The Realities Of “Going Green”

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By Paul Homewood

I came across this on Facebook, translated from Norwegian. It’s a good summary:


“Batteries do not create electricity – they store electricity produced elsewhere, especially through coal, uranium, natural-powered power plants or diesel-powered generators. “So the claim that an electric car is a zero-emission vehicle is not true at all.

Since forty percent of the electricity produced in the United States comes from coal power plants, thus forty percent of the electric cars on the road are carbon-based.

But that’s not all of it. Those who are excited about electric cars and a green revolution should take a closer look at the batteries, but also wind turbines and solar panels.

A typical electric car battery weighs a thousand pounds, roughly the size of a suitcase. It contains 25 pounds of lithium, sixty pounds of nickel, 44 pounds of manganese, 30 pounds of cobalt, 200 pounds of copper and 400 pounds of aluminum, steel and plastic. There are over 6,000 individual lithium ion cells inside.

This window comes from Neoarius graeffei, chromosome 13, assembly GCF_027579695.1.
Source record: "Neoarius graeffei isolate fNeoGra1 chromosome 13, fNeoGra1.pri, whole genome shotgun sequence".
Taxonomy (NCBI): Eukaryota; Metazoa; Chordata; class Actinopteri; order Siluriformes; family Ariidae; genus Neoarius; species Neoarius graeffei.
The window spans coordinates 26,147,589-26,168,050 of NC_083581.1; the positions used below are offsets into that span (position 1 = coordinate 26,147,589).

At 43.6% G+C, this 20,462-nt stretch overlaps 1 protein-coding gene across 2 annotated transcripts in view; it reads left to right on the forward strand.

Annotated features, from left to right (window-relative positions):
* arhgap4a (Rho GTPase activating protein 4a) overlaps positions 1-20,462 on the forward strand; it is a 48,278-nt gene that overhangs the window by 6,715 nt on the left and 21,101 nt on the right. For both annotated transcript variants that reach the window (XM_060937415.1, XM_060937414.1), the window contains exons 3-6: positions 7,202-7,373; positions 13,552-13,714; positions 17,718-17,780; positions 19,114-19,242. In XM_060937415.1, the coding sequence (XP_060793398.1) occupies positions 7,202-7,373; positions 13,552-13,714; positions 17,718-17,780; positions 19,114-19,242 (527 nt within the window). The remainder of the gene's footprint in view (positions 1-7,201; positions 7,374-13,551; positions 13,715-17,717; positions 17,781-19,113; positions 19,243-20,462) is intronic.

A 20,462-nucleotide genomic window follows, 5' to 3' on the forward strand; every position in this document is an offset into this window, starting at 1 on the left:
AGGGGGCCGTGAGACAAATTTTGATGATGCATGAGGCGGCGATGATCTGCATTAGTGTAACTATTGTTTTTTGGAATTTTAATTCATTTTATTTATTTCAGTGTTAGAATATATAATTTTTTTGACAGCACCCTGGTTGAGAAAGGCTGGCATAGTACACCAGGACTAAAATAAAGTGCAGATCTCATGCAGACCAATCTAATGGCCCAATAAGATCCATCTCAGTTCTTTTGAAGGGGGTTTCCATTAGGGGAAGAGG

To make each BEV battery, you’ll need to process 25,000 pounds of salt for lithium, 30,000 pounds of ore for cobalt, 5,000 pounds of resin for nickel, and 25,000 pounds of ore from copper. In total, you have to dig out 500,000 pounds of dirt for a battery. “

The biggest problem with solar systems is the chemicals used to turn silicate into the gravel used for the panels. To produce sufficient clean silicon, it must be treated with hydrochloric acid, sulfuric acid, fluoride, trichlorotane and acetone.

In addition, gallium, arsenide, copper-indium-gallium diselenide and cadmium telluride are needed, which are also highly toxic. Silicone dust poses a danger to the workers and the tiles cannot be recycled.

Wind turbines are non-plusultra in terms of cost and environmental destruction. Each windmill weighs 1,688 tonnes (the equivalent of the weight of 23 houses) and contains 1300 tonnes of concrete, 295 tonnes of steel, 48 tonnes of iron, 24 tonnes of fiberglass and the hard-to-win rare soils Neodym, Praseodym, and Dysprosium. Each of the three blades weighs 81,000 pounds and has a lifespan of 15 to 20 years, after which they must be replaced. We cannot recycle used rotor blades.

Admittedly, these technologies can have their place, but you have to look beyond the myth of emission freedom.

“Going Green” may sound like a utopian ideal, but if you look at the hidden and embedded costs in a realistic and impartial way, you’ll find that “Going Green” does more damage to earth’s environment than it seems. Every.

I’m not opposed to mining, electric vehicles, wind or solar energy. But I show the reality of the situation.

via NOT A LOT OF PEOPLE KNOW THAT

JUNE 14, 2022

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